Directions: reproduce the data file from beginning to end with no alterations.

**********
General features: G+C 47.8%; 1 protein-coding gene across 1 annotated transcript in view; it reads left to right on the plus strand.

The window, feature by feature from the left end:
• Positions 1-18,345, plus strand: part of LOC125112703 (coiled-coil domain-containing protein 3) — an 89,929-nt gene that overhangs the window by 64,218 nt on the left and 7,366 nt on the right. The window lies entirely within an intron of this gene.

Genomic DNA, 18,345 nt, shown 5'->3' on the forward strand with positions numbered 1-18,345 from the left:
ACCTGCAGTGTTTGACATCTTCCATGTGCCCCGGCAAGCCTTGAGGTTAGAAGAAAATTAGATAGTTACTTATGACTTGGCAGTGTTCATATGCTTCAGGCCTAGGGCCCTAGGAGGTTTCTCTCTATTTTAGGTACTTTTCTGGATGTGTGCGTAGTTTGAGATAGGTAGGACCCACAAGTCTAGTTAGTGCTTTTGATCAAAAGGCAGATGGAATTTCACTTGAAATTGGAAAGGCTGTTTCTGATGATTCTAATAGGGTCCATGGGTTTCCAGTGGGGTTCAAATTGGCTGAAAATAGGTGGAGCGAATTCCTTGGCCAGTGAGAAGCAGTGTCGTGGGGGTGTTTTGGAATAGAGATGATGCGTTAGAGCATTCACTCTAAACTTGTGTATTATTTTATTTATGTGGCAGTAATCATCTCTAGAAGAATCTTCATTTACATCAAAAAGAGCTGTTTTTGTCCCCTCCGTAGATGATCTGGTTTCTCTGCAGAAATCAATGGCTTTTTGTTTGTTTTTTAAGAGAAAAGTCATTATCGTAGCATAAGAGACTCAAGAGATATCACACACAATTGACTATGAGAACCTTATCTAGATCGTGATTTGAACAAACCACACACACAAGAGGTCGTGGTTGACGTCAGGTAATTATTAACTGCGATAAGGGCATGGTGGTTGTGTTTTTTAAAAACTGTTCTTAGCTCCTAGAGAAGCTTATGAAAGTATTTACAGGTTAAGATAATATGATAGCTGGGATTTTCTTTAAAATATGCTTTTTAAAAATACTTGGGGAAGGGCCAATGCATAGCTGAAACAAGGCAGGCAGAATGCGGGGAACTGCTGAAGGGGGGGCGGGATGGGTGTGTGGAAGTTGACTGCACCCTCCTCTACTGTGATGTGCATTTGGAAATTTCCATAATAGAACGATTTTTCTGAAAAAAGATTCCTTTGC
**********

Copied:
General features: G+C 47.8%; 1 protein-coding gene across 1 annotated transcript in view; it reads left to right on the plus strand.

The window, feature by feature from the left end:
• Positions 1-18,345, plus strand: part of LOC125112703 (coiled-coil domain-containing protein 3) — an 89,929-nt gene that overhangs the window by 64,218 nt on the left and 7,366 nt on the right. The window lies entirely within an intron of this gene.

Genomic DNA, 18,345 nt, shown 5'->3' on the forward strand with positions numbered 1-18,345 from the left:
ACCTGCAGTGTTTGACATCTTCCATGTGCCCCGGCAAGCCTTGAGGTTAGAAGAAAATTAGATAGTTACTTATGACTTGGCAGTGTTCATATGCTTCAGGCCTAGGGCCCTAGGAGGTTTCTCTCTATTTTAGGTACTTTTCTGGATGTGTGCGTAGTTTGAGATAGGTAGGACCCACAAGTCTAGTTAGTGCTTTTGATCAAAAGGCAGATGGAATTTCACTTGAAATTGGAAAGGCTGTTTCTGATGATTCTAATAGGGTCCATGGGTTTCCAGTGGGGTTCAAATTGGCTGAAAATAGGTGGAGCGAATTCCTTGGCCAGTGAGAAGCAGTGTCGTGGGGGTGTTTTGGAATAGAGATGATGCGTTAGAGCATTCACTCTAAACTTGTGTATTATTTTATTTATGTGGCAGTAATCATCTCTAGAAGAATCTTCATTTACATCAAAAAGAGCTGTTTTTGTCCCCTCCGTAGATGATCTGGTTTCTCTGCAGAAATCAATGGCTTTTTGTTTGTTTTTTAAGAGAAAAGTCATTATCGTAGCATAAGAGACTCAAGAGATATCACACACAATTGACTATGAGAACCTTATCTAGATCGTGATTTGAACAAACCACACACACAAGAGGTCGTGGTTGACGTCAGGTAATTATTAACTGCGATAAGGGCATGGTGGTTGTGTTTTTTAAAAACTGTTCTTAGCTCCTAGAGAAGCTTATGAAAGTATTTACAGGTTAAGATAATATGATAGCTGGGATTTTCTTTAAAATATGCTTTTTAAAAATACTTGGGGAAGGGCCAATGCATAGCTGAAACAAGGCAGGCAGAATGCGGGGAACTGCTGAAGGGGGGGCGGGATGGGTGTGTGGAAGTTGACTGCACCCTCCTCTACTGTGATGTGCATTTGGAAATTTCCATAATAGAACGATTTTTCTGAAAAAAGATTCCTTTGC